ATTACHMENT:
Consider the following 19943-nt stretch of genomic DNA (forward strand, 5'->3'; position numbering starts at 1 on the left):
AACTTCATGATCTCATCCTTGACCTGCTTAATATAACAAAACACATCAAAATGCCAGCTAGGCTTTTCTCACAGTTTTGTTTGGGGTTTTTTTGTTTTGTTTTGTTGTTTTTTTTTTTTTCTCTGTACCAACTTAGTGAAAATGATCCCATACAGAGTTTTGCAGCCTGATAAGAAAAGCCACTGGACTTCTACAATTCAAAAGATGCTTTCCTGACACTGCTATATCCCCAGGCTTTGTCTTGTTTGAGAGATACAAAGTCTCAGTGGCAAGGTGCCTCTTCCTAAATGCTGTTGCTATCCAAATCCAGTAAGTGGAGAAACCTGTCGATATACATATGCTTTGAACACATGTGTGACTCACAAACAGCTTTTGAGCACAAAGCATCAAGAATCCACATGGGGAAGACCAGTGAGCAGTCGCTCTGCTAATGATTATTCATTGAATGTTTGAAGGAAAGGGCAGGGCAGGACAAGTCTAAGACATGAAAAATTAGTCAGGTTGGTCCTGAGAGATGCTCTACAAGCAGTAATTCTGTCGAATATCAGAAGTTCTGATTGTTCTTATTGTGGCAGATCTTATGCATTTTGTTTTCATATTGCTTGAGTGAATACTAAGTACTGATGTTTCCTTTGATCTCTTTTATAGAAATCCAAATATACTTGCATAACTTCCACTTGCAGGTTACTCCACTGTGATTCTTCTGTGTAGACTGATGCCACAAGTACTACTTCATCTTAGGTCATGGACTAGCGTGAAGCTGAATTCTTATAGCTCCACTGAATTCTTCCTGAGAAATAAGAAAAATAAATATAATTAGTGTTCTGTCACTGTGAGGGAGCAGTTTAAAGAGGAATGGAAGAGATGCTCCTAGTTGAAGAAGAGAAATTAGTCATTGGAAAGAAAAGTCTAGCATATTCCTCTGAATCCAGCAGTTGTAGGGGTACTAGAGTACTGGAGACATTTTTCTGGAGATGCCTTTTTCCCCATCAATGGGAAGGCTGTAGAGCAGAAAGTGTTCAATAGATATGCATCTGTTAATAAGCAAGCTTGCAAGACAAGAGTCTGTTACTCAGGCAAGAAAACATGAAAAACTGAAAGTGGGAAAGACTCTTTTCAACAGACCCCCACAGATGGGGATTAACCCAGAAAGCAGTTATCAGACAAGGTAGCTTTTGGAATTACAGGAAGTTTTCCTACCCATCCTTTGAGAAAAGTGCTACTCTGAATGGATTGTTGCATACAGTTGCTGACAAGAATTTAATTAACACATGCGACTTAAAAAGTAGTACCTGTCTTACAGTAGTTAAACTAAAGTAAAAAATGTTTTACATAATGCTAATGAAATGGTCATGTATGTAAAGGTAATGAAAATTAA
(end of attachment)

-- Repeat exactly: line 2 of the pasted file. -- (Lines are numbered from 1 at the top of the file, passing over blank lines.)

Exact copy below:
AACTTCATGATCTCATCCTTGACCTGCTTAATATAACAAAACACATCAAAATGCCAGCTAGGCTTTTCTCACAGTTTTGTTTGGGGTTTTTTTGTTTTGTTTTGTTGTTTTTTTTTTTTTCTCTGTACCAACTTAGTGAAAATGATCCCATACAGAGTTTTGCAGCCTGATAAGAAAAGCCACTGGACTTCTACAATTCAAAAGATGCTTTCCTGACACTGCTATATCCCCAGGCTTTGTCTTGTTTGAGAGATACAAAGTCTCAGTGGCAAGGTGCCTCTTCCTAAATGCTGTTGCTATCCAAATCCAGTAAGTGGAGAAACCTGTCGATATACATATGCTTTGAACACATGTGTGACTCACAAACAGCTTTTGAGCACAAAGCATCAAGAATCCACATGGGGAAGACCAGTGAGCAGTCGCTCTGCTAATGATTATTCATTGAATGTTTGAAGGAAAGGGCAGGGCAGGACAAGTCTAAGACATGAAAAATTAGTCAGGTTGGTCCTGAGAGATGCTCTACAAGCAGTAATTCTGTCGAATATCAGAAGTTCTGATTGTTCTTATTGTGGCAGATCTTATGCATTTTGTTTTCATATTGCTTGAGTGAATACTAAGTACTGATGTTTCCTTTGATCTCTTTTATAGAAATCCAAATATACTTGCATAACTTCCACTTGCAGGTTACTCCACTGTGATTCTTCTGTGTAGACTGATGCCACAAGTACTACTTCATCTTAGGTCATGGACTAGCGTGAAGCTGAATTCTTATAGCTCCACTGAATTCTTCCTGAGAAATAAGAAAAATAAATATAATTAGTGTTCTGTCACTGTGAGGGAGCAGTTTAAAGAGGAATGGAAGAGATGCTCCTAGTTGAAGAAGAGAAATTAGTCATTGGAAAGAAAAGTCTAGCATATTCCTCTGAATCCAGCAGTTGTAGGGGTACTAGAGTACTGGAGACATTTTTCTGGAGATGCCTTTTTCCCCATCAATGGGAAGGCTGTAGAGCAGAAAGTGTTCAATAGATATGCATCTGTTAATAAGCAAGCTTGCAAGACAAGAGTCTGTTACTCAGGCAAGAAAACATGAAAAACTGAAAGTGGGAAAGACTCTTTTCAACAGACCCCCACAGATGGGGATTAACCCAGAAAGCAGTTATCAGACAAGGTAGCTTTTGGAATTACAGGAAGTTTTCCTACCCATCCTTTGAGAAAAGTGCTACTCTGAATGGATTGTTGCATACAGTTGCTGACAAGAATTTAATTAACACATGCGACTTAAAAAGTAGTACCTGTCTTACAGTAGTTAAACTAAAGTAAAAAATGTTTTACATAATGCTAATGAAATGGTCATGTATGTAAAGGTAATGAAAATTAA